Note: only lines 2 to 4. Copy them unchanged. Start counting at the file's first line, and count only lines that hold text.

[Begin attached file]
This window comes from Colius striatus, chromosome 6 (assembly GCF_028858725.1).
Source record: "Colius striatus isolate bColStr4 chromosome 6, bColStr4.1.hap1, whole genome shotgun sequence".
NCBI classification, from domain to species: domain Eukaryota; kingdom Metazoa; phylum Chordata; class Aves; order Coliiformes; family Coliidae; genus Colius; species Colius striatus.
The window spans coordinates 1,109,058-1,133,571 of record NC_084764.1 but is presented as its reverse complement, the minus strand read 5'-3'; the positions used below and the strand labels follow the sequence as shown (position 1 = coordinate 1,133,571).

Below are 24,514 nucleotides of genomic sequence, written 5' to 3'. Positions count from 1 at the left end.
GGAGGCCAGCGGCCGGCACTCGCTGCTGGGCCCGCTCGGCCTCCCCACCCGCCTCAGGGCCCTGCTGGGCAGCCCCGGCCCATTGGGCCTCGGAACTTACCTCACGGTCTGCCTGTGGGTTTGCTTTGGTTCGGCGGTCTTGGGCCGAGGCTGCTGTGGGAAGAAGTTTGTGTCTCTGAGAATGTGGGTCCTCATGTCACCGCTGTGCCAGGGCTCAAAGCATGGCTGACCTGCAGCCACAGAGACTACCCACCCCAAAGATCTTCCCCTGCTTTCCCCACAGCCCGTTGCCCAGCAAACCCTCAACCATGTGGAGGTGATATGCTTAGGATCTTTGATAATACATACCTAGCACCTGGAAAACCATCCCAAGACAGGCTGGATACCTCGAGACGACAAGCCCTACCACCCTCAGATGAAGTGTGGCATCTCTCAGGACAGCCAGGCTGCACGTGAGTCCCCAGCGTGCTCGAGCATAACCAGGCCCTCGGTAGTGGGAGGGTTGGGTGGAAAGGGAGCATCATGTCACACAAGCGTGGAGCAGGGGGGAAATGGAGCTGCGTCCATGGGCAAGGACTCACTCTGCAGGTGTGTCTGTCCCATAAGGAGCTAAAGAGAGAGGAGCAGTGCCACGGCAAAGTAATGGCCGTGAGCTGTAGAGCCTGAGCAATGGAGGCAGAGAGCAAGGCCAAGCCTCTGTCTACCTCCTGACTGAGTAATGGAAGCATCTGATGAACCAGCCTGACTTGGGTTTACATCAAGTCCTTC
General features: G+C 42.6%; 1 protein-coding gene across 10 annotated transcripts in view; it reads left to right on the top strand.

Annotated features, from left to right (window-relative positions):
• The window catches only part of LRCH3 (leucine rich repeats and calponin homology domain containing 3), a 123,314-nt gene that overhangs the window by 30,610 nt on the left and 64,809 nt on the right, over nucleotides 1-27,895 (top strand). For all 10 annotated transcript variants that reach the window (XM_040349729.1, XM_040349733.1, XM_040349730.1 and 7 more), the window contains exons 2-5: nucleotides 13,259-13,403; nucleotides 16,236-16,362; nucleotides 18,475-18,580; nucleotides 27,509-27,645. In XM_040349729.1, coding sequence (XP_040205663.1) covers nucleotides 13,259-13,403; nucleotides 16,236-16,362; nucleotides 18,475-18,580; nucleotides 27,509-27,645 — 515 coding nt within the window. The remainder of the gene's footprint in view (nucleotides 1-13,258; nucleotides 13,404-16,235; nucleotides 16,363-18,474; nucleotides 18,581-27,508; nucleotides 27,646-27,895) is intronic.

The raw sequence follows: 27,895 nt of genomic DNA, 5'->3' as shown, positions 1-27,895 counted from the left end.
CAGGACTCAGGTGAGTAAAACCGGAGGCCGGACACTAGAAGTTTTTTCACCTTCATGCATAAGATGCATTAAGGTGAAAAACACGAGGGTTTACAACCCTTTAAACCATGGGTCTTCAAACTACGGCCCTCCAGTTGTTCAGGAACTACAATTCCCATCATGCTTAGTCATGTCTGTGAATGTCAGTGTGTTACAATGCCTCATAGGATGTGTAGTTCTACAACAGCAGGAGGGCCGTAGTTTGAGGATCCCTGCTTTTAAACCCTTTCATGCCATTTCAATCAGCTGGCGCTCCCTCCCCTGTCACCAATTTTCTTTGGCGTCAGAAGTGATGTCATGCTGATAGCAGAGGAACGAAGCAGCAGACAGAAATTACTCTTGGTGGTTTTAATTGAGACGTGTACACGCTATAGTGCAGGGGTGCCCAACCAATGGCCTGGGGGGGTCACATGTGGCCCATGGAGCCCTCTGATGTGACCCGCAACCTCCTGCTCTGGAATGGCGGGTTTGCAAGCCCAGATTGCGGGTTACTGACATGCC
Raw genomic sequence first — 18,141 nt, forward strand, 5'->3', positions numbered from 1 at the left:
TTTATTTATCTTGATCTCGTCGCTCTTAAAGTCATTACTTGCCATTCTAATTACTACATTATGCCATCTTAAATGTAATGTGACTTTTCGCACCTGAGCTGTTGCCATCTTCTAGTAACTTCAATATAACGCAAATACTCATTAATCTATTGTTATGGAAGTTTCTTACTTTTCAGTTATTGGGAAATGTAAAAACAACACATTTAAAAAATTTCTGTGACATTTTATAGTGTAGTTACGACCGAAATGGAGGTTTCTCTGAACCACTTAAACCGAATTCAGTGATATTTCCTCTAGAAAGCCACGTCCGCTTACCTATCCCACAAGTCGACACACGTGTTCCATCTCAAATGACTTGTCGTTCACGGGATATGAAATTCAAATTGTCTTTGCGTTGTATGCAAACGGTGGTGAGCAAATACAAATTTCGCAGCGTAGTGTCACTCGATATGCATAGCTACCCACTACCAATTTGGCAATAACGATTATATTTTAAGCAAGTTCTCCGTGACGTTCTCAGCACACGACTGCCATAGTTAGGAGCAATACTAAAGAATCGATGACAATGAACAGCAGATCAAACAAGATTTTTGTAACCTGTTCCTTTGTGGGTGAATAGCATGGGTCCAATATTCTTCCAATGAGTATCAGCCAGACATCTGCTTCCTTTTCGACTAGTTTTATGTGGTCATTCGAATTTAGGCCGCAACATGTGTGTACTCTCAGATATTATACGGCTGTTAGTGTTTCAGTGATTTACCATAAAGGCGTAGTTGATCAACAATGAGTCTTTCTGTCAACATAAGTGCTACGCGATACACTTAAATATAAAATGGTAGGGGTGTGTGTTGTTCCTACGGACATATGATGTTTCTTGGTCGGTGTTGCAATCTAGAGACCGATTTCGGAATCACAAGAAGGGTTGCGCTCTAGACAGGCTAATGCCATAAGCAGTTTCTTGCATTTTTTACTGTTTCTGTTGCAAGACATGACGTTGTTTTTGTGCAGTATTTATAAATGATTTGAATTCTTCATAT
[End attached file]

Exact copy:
Source record: "Colius striatus isolate bColStr4 chromosome 6, bColStr4.1.hap1, whole genome shotgun sequence".
NCBI classification, from domain to species: domain Eukaryota; kingdom Metazoa; phylum Chordata; class Aves; order Coliiformes; family Coliidae; genus Colius; species Colius striatus.
The window spans coordinates 1,109,058-1,133,571 of record NC_084764.1 but is presented as its reverse complement, the minus strand read 5'-3'; the positions used below and the strand labels follow the sequence as shown (position 1 = coordinate 1,133,571).